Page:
The generative capabilities of the human visual system
Much of life is spent imagining or dreaming of internal images that one has never actually observed. Why is the human visual system so good at generating images, and how does this remarkable ability help us to see? We are addressing this question by monitoring the human brain as it engages complex, real-world scenery and as it calls upon memory to generate mental images. Using a combination of functional magnetic resonance imaging (fMRI), human intracranial EEG (iEEG), and mathematical modeling we aim to reveal the functional role of generative vision.
What is the most efficient algorithm for converting human brain activity into a picture one’s visual experience? We are developing methods for decoding information about subjective visual experience from multiple stages of the visual system. For technical details see the many decoding methods presented in our recent papers (Kay et al., 2008; Naselaris et al., 2009; Nishimoto et al., 2011; Naselaris et al., 2012; Stansbury et al., 2013).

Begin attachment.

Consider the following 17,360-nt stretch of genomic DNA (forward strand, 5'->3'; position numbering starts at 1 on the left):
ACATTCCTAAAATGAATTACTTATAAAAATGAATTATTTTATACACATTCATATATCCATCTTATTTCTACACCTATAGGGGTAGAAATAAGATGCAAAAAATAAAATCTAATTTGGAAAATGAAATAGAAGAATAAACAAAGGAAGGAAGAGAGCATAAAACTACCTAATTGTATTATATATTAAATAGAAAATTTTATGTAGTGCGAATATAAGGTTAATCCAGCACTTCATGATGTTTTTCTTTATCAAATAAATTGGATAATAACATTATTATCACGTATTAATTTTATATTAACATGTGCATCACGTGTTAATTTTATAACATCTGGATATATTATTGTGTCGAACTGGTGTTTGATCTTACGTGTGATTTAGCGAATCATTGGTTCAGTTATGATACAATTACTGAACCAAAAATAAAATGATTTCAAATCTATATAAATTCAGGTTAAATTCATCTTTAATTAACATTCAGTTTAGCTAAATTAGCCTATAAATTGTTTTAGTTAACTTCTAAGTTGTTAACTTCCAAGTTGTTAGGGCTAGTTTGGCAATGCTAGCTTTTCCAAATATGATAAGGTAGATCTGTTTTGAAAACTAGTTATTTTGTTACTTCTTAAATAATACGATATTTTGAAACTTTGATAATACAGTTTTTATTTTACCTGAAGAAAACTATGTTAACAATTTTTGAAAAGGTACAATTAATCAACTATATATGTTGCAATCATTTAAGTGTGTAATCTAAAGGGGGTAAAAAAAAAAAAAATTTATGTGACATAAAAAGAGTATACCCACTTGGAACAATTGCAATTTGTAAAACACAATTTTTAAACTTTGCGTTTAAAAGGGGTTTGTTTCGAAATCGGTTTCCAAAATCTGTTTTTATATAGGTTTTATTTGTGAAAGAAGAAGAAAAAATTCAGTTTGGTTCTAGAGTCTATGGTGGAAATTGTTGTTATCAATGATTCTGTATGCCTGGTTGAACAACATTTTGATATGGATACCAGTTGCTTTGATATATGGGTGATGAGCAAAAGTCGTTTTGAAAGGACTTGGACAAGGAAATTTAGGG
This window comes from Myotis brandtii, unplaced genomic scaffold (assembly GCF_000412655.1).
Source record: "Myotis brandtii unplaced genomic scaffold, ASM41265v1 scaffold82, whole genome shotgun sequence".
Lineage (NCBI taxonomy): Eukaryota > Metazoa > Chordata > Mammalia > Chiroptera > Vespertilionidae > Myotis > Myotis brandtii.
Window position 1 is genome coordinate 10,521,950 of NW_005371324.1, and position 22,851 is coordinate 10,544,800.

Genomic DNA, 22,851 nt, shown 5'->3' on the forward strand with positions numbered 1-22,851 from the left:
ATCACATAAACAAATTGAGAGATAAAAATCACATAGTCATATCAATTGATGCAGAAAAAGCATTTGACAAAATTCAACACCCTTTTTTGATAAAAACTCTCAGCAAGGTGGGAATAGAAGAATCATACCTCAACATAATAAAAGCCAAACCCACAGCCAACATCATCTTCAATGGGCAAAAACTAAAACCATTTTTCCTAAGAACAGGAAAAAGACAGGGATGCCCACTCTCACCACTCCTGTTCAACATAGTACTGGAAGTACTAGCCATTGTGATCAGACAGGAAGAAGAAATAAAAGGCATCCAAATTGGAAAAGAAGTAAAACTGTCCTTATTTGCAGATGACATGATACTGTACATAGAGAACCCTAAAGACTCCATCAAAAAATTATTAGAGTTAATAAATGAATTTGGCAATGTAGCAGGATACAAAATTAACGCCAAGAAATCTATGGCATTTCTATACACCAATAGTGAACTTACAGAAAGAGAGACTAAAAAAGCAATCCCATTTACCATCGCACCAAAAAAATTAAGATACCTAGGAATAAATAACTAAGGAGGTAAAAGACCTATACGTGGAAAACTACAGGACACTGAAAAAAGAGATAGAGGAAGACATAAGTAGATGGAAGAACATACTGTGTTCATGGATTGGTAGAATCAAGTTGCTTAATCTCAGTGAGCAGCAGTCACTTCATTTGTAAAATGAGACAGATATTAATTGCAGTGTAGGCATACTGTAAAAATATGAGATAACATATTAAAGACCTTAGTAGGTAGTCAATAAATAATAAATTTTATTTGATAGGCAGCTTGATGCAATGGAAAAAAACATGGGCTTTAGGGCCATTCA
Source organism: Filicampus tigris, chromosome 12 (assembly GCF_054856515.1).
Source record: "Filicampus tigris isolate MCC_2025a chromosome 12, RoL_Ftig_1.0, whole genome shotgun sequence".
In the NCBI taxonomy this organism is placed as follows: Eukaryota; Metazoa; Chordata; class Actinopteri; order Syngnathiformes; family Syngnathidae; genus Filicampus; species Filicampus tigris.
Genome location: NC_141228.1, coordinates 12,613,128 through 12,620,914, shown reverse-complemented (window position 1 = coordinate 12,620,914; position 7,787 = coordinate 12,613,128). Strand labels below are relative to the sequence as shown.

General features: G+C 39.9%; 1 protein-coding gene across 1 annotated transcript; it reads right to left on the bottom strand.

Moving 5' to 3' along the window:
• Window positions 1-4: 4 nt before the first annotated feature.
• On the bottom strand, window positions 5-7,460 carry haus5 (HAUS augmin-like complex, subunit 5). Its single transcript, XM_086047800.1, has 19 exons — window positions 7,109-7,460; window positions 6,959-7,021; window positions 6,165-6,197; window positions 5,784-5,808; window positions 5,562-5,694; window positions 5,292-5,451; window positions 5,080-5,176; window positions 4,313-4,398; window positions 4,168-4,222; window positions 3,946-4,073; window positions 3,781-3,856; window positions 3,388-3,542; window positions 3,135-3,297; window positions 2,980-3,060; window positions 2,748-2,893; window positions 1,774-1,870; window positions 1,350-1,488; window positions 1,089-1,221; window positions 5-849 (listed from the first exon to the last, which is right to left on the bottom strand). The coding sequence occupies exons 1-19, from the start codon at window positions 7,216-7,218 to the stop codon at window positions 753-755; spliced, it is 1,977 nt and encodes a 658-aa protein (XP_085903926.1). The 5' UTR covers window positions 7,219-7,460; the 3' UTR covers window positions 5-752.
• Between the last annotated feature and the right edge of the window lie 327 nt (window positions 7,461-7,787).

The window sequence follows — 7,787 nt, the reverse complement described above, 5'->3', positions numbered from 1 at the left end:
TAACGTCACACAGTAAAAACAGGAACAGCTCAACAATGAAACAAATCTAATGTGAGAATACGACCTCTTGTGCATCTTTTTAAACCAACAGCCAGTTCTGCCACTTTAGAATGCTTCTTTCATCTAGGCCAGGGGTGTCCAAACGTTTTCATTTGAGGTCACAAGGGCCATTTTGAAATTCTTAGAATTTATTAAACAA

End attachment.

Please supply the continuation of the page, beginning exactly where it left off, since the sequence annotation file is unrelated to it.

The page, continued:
Modeling the brain’s response to the natural environment
Natural visual environments are a cluttered mess of spatially overlapping objects. How does the visual system identify, categorize, and localize the multitude of objects that crowd it’s visual field? We are developing predictive models that characterize visual responses to the many distinct kinds of information present in natural visual environments. For a review of these modeling efforts see Naselaris et al., 2011.